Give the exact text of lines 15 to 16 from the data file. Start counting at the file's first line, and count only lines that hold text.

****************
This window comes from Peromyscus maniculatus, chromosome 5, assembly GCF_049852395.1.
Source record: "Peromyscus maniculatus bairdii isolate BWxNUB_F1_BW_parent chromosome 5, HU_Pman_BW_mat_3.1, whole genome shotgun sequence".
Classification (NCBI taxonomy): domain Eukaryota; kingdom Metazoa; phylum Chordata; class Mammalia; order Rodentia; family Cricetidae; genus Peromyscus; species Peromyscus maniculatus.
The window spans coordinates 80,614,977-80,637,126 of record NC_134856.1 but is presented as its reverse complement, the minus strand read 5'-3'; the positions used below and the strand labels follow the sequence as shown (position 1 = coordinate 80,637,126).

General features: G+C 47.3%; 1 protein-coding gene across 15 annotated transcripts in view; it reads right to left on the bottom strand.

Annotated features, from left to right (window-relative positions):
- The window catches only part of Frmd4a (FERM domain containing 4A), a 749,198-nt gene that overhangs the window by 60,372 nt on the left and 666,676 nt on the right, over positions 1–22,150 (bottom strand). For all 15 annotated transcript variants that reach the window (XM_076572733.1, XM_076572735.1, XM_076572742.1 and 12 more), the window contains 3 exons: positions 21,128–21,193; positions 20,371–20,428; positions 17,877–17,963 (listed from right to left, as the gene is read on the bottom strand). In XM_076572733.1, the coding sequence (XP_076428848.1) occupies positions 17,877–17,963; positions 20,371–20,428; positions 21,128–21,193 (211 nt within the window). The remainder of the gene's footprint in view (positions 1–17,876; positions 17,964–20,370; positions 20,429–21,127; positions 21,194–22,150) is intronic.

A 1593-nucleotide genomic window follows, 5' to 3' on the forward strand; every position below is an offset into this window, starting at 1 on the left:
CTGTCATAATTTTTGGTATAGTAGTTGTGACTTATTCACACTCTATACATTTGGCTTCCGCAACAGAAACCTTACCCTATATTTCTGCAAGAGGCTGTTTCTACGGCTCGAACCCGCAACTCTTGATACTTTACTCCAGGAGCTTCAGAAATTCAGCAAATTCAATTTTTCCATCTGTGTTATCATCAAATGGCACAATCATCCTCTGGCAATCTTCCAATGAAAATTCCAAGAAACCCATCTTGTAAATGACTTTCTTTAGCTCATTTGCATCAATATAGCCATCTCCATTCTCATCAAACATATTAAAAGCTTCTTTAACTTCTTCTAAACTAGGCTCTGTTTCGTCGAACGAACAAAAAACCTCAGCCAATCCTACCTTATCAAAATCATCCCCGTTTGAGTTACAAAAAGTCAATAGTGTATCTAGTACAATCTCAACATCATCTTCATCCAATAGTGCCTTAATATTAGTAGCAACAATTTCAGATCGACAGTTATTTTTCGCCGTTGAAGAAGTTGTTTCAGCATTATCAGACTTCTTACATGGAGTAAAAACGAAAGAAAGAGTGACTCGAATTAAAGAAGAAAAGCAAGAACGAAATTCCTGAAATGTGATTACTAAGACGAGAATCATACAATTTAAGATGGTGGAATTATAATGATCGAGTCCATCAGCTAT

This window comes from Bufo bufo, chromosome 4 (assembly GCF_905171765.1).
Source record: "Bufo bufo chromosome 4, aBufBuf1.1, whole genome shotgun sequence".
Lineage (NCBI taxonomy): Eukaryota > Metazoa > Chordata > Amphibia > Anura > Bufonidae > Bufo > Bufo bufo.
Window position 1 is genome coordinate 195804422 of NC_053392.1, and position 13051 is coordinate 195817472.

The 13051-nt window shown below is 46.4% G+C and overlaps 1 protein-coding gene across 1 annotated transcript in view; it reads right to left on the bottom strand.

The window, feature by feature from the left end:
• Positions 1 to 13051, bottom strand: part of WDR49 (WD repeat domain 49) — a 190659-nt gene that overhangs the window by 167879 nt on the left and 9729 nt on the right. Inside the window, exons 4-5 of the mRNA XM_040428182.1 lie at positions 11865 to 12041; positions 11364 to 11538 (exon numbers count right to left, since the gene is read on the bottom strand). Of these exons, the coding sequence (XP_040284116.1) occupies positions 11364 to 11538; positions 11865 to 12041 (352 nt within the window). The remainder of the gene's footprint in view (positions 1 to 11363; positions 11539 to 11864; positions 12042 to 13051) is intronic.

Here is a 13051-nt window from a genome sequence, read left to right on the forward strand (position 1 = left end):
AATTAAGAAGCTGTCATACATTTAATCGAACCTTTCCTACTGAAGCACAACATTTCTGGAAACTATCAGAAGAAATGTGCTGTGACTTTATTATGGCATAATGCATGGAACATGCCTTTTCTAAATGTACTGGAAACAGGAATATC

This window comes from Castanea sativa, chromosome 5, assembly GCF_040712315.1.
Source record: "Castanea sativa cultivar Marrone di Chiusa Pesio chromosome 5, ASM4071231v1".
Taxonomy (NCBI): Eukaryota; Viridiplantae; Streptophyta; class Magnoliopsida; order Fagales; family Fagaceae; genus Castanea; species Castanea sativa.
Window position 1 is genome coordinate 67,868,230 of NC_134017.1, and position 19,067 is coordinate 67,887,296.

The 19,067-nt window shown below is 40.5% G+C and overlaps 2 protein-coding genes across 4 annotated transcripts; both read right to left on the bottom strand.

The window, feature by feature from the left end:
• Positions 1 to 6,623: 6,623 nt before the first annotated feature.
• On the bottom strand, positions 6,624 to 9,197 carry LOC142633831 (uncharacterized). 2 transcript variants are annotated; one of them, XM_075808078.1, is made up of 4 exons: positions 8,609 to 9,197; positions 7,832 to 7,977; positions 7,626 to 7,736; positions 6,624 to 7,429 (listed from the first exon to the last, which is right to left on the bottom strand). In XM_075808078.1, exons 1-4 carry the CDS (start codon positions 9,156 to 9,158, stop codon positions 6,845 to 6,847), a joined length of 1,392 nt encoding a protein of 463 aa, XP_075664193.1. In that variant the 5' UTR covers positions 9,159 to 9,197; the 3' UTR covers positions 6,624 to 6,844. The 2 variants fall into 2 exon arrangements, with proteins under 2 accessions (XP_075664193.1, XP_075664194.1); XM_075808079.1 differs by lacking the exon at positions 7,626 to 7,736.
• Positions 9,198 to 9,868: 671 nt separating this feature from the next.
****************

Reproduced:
The window, feature by feature from the left end:
• Positions 1 to 13051, bottom strand: part of WDR49 (WD repeat domain 49) — a 190659-nt gene that overhangs the window by 167879 nt on the left and 9729 nt on the right. Inside the window, exons 4-5 of the mRNA XM_040428182.1 lie at positions 11865 to 12041; positions 11364 to 11538 (exon numbers count right to left, since the gene is read on the bottom strand). Of these exons, the coding sequence (XP_040284116.1) occupies positions 11364 to 11538; positions 11865 to 12041 (352 nt within the window). The remainder of the gene's footprint in view (positions 1 to 11363; positions 11539 to 11864; positions 12042 to 13051) is intronic.